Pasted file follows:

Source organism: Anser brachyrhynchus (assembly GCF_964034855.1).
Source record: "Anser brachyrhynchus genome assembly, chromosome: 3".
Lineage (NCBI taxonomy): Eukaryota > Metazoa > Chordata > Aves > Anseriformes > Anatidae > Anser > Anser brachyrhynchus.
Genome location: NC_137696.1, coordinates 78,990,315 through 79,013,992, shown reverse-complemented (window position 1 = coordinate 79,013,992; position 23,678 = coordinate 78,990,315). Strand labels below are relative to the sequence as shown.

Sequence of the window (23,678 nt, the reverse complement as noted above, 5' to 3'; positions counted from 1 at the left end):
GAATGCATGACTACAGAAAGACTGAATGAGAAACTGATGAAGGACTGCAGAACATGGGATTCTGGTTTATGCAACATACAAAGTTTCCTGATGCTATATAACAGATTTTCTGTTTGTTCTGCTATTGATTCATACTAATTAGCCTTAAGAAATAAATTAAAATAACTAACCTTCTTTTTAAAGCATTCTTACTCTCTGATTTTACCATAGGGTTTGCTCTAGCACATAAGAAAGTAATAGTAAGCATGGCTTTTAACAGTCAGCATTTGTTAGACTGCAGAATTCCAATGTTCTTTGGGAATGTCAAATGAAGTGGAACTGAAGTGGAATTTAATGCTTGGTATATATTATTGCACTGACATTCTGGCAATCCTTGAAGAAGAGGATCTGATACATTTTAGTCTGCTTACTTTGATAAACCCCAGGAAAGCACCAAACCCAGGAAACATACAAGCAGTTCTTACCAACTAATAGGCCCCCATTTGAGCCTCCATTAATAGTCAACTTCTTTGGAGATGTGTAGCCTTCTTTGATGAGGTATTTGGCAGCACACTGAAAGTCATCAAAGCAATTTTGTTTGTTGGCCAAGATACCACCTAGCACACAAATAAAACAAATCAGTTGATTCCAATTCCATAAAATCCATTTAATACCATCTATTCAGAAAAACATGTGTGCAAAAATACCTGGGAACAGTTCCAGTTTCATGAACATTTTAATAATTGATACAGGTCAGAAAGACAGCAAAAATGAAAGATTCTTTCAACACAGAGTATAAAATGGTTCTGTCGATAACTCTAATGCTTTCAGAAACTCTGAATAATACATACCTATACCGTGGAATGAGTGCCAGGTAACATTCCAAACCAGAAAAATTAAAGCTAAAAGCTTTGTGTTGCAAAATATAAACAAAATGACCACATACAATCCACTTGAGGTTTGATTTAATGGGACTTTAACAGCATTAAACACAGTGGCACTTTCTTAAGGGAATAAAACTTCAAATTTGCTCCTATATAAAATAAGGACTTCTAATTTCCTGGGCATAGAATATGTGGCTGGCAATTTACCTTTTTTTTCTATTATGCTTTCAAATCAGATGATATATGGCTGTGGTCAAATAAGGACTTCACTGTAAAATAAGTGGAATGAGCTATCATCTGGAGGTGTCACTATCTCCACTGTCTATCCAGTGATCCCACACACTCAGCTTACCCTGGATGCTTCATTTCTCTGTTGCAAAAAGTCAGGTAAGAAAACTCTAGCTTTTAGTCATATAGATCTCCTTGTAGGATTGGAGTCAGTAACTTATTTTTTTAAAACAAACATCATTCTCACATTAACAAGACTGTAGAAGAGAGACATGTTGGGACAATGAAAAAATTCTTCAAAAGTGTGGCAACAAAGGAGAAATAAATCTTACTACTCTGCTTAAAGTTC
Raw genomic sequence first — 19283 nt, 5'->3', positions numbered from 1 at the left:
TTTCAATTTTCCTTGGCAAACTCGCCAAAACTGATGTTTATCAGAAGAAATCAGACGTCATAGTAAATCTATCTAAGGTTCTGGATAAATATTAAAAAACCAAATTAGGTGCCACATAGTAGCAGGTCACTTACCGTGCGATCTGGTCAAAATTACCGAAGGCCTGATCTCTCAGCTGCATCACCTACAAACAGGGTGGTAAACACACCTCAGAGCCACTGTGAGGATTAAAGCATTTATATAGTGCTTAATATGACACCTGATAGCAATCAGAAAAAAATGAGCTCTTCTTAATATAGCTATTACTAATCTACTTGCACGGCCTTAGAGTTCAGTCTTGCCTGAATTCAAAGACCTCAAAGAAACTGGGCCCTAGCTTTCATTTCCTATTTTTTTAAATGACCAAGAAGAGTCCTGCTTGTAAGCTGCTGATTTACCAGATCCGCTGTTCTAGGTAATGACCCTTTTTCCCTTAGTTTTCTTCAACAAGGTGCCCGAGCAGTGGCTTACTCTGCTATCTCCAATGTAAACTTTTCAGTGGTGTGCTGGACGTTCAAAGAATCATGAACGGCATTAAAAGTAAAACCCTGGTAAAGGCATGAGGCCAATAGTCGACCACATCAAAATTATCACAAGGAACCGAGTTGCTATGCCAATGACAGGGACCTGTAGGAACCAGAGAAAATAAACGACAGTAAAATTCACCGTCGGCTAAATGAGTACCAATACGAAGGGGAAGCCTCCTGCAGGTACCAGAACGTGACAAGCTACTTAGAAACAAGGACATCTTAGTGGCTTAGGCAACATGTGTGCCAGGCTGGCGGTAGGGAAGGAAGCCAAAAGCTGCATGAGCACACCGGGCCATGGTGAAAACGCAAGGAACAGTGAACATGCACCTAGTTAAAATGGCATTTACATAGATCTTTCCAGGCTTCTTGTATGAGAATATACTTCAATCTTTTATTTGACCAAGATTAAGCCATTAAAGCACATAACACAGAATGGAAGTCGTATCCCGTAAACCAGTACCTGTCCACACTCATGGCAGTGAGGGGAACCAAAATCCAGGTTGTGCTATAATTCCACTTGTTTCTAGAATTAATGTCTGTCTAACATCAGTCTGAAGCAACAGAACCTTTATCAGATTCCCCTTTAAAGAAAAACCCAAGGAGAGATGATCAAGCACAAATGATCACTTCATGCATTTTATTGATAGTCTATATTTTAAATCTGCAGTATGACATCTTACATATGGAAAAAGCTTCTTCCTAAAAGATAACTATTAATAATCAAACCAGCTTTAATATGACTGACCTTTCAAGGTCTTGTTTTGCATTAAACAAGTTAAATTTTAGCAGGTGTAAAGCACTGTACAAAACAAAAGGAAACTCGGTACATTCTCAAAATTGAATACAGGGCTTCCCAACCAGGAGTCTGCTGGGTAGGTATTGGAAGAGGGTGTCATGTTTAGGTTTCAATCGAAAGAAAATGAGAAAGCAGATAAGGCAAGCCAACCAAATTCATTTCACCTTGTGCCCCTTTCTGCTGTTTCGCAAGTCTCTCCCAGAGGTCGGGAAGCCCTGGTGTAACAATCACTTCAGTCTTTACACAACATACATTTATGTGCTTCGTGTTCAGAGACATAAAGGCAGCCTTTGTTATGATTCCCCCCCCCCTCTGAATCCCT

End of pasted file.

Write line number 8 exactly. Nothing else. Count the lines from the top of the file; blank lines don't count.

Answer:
TTTCAATTTTCCTTGGCAAACTCGCCAAAACTGATGTTTATCAGAAGAAATCAGACGTCATAGTAAATCTATCTAAGGTTCTGGATAAATATTAAAAAACCAAATTAGGTGCCACATAGTAGCAGGTCACTTACCGTGCGATCTGGTCAAAATTACCGAAGGCCTGATCTCTCAGCTGCATCACCTACAAACAGGGTGGTAAACACACCTCAGAGCCACTGTGAGGATTAAAGCATTTATATAGTGCTTAATATGACACCTGATAGCAATCAGAAAAAAATGAGCTCTTCTTAATATAGCTATTACTAATCTACTTGCACGGCCTTAGAGTTCAGTCTTGCCTGAATTCAAAGACCTCAAAGAAACTGGGCCCTAGCTTTCATTTCCTATTTTTTTAAATGACCAAGAAGAGTCCTGCTTGTAAGCTGCTGATTTACCAGATCCGCTGTTCTAGGTAATGACCCTTTTTCCCTTAGTTTTCTTCAACAAGGTGCCCGAGCAGTGGCTTACTCTGCTATCTCCAATGTAAACTTTTCAGTGGTGTGCTGGACGTTCAAAGAATCATGAACGGCATTAAAAGTAAAACCCTGGTAAAGGCATGAGGCCAATAGTCGACCACATCAAAATTATCACAAGGAACCGAGTTGCTATGCCAATGACAGGGACCTGTAGGAACCAGAGAAAATAAACGACAGTAAAATTCACCGTCGGCTAAATGAGTACCAATACGAAGGGGAAGCCTCCTGCAGGTACCAGAACGTGACAAGCTACTTAGAAACAAGGACATCTTAGTGGCTTAGGCAACATGTGTGCCAGGCTGGCGGTAGGGAAGGAAGCCAAAAGCTGCATGAGCACACCGGGCCATGGTGAAAACGCAAGGAACAGTGAACATGCACCTAGTTAAAATGGCATTTACATAGATCTTTCCAGGCTTCTTGTATGAGAATATACTTCAATCTTTTATTTGACCAAGATTAAGCCATTAAAGCACATAACACAGAATGGAAGTCGTATCCCGTAAACCAGTACCTGTCCACACTCATGGCAGTGAGGGGAACCAAAATCCAGGTTGTGCTATAATTCCACTTGTTTCTAGAATTAATGTCTGTCTAACATCAGTCTGAAGCAACAGAACCTTTATCAGATTCCCCTTTAAAGAAAAACCCAAGGAGAGATGATCAAGCACAAATGATCACTTCATGCATTTTATTGATAGTCTATATTTTAAATCTGCAGTATGACATCTTACATATGGAAAAAGCTTCTTCCTAAAAGATAACTATTAATAATCAAACCAGCTTTAATATGACTGACCTTTCAAGGTCTTGTTTTGCATTAAACAAGTTAAATTTTAGCAGGTGTAAAGCACTGTACAAAACAAAAGGAAACTCGGTACATTCTCAAAATTGAATACAGGGCTTCCCAACCAGGAGTCTGCTGGGTAGGTATTGGAAGAGGGTGTCATGTTTAGGTTTCAATCGAAAGAAAATGAGAAAGCAGATAAGGCAAGCCAACCAAATTCATTTCACCTTGTGCCCCTTTCTGCTGTTTCGCAAGTCTCTCCCAGAGGTCGGGAAGCCCTGGTGTAACAATCACTTCAGTCTTTACACAACATACATTTATGTGCTTCGTGTTCAGAGACATAAAGGCAGCCTTTGTTATGATTCCCCCCCCCCTCTGAATCCCT